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1871 dollars may contain fire-related metal

Is there some kind of story that some 1871 silver dollars were minted from metal recovered from a fire?

Is there some kind of story that some 1871 silver dollars were minted from metal recovered from a fire?


I can only find sketchy details, but reputedly the coins were struck from metal from “melted horns from the Diligent Fire Engine Co. # 10 of Philadelphia.” The story traces to the Chapmans, who were old-time coin dealers.

Wasn’t there some question about the 1893-CC dollars struck at Carson City?

No satisfactory explanation was ever given for 80,000 of the coins that turned up in the vaults of the Nevada State Treasury, despite a statement from the U.S. Treasury that none existed outside the Treasury vaults. Evidence showed that a number were poorly struck, evidently in haste to avoid their illicit manufacture being discovered.

With all the melts, just how many silver dollars are still in circulation?

While technically in circulation, just about all silver dollars are now in the hands of hoarders, dealers or collectors. The last figure I can find indicates that the Treasury considered that about 480 million of the 90 percent silver dollars were still out there somewhere. Obviously at least a small percentage of that figure has to fall in the “lost, strayed or stolen” or melted class, so a good guess might be that about 350 million are still in existence.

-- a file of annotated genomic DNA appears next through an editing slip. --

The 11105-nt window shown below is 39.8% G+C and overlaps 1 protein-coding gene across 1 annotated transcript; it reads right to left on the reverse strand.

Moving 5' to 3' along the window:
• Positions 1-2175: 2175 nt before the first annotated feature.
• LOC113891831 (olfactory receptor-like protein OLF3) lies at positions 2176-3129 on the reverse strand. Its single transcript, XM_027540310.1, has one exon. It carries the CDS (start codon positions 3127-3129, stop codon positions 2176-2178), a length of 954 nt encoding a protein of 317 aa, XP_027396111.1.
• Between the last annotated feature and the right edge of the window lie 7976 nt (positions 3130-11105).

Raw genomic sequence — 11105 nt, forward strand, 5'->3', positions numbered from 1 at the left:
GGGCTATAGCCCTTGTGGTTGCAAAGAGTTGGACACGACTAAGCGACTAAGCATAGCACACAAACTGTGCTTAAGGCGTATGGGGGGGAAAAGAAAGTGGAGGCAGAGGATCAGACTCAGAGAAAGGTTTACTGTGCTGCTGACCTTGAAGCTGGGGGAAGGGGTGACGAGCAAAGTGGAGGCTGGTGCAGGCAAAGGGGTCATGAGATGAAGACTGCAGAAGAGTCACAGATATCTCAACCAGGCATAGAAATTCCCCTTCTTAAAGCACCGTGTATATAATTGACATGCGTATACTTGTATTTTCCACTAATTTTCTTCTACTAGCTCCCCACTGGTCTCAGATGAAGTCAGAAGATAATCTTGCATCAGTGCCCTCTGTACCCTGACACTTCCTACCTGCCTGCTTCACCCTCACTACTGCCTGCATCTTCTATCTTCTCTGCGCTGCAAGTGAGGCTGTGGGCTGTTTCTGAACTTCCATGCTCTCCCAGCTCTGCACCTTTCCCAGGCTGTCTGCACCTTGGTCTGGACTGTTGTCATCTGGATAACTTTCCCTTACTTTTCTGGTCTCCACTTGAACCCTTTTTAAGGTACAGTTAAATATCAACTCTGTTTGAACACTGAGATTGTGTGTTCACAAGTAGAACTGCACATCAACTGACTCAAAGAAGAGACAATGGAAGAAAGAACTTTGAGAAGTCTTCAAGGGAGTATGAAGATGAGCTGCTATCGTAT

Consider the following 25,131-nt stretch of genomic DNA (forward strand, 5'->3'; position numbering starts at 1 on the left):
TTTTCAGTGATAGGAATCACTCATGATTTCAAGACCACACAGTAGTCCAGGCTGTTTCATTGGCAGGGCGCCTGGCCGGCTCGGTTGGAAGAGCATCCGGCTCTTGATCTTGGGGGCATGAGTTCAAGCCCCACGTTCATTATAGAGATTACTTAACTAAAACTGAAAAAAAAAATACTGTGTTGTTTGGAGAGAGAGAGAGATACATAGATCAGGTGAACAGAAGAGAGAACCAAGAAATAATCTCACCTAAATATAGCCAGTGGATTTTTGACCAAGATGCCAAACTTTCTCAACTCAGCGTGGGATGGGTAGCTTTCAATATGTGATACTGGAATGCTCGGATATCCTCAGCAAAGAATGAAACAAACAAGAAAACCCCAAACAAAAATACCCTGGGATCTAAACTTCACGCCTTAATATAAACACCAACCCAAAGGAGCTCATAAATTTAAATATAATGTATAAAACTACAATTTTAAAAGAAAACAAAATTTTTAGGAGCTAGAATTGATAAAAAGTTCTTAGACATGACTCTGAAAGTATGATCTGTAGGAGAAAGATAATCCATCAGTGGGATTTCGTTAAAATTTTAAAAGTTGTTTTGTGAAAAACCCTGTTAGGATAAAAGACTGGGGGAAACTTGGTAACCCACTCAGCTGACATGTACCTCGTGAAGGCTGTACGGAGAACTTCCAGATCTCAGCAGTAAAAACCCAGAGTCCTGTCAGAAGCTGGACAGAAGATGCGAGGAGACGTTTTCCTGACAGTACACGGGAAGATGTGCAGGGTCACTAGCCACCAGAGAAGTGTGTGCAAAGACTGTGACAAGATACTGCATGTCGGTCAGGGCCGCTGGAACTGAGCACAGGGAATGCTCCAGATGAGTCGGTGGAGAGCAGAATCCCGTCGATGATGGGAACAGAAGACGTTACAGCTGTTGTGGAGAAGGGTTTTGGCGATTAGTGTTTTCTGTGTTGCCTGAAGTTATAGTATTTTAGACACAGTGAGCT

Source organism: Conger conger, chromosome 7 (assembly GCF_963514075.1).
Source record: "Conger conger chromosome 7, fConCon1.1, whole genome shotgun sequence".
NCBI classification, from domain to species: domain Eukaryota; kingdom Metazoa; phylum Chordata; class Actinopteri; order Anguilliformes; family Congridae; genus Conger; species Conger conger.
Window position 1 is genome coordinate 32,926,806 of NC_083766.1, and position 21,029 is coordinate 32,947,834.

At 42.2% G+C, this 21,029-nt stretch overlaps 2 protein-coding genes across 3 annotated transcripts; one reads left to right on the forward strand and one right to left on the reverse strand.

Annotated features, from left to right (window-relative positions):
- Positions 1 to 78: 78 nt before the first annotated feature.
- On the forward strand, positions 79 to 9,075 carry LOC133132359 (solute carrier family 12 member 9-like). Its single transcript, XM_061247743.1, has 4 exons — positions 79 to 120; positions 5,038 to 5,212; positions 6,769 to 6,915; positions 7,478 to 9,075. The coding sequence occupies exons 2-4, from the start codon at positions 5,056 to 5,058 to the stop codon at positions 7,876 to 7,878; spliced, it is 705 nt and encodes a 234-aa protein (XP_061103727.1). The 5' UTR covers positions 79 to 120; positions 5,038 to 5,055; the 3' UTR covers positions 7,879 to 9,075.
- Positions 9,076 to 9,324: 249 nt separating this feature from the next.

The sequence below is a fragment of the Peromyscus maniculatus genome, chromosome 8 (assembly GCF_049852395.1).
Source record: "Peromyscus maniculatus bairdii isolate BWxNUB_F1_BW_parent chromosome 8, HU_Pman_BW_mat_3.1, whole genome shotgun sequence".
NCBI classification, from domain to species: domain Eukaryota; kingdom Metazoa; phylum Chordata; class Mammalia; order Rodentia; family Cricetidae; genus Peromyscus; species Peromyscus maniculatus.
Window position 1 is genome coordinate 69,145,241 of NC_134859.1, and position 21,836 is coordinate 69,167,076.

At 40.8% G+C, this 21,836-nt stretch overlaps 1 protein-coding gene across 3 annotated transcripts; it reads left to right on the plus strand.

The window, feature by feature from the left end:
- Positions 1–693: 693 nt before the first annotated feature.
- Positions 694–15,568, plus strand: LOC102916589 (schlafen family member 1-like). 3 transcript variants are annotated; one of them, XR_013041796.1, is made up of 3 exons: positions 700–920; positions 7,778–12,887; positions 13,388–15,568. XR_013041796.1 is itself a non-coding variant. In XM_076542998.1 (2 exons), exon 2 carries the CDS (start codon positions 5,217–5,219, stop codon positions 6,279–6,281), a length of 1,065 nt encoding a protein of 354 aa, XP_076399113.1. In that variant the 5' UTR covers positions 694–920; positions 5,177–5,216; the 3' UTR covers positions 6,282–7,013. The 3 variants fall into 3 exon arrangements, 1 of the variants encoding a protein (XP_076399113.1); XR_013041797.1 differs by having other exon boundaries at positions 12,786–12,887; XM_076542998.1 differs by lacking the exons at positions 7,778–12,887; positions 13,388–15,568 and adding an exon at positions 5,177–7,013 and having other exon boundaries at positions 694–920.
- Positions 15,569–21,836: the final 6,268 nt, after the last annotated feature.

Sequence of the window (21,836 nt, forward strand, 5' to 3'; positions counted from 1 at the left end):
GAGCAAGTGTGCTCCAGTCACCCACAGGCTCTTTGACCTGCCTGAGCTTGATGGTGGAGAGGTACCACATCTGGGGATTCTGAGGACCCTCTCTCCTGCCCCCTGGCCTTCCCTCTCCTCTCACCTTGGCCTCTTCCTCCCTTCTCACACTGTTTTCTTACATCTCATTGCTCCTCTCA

When will your price charts start reflecting the tremendous melts of silver coins in 1980?

The charts follow the market, and so far the market has shown no indication or inclination to scale prices significantly upward because of the 1980 melt, or the many previous major melts of history. Relative rarity of the various issues remains much the same, and prices continue to reflect this, because demand has not yet exceeded the supply of coins that escaped the melting pot. This continues to be true with today’s high bullion prices.

Where does the Mint print our money?

The U.S. Mint makes only coins. The Bureau of Engraving and Printing prints bank notes in Washington, D.C., and at the new branch plant in Fort Worth, Texas. The Bureau is a separate division of the Treasury with no connection to the Mint.

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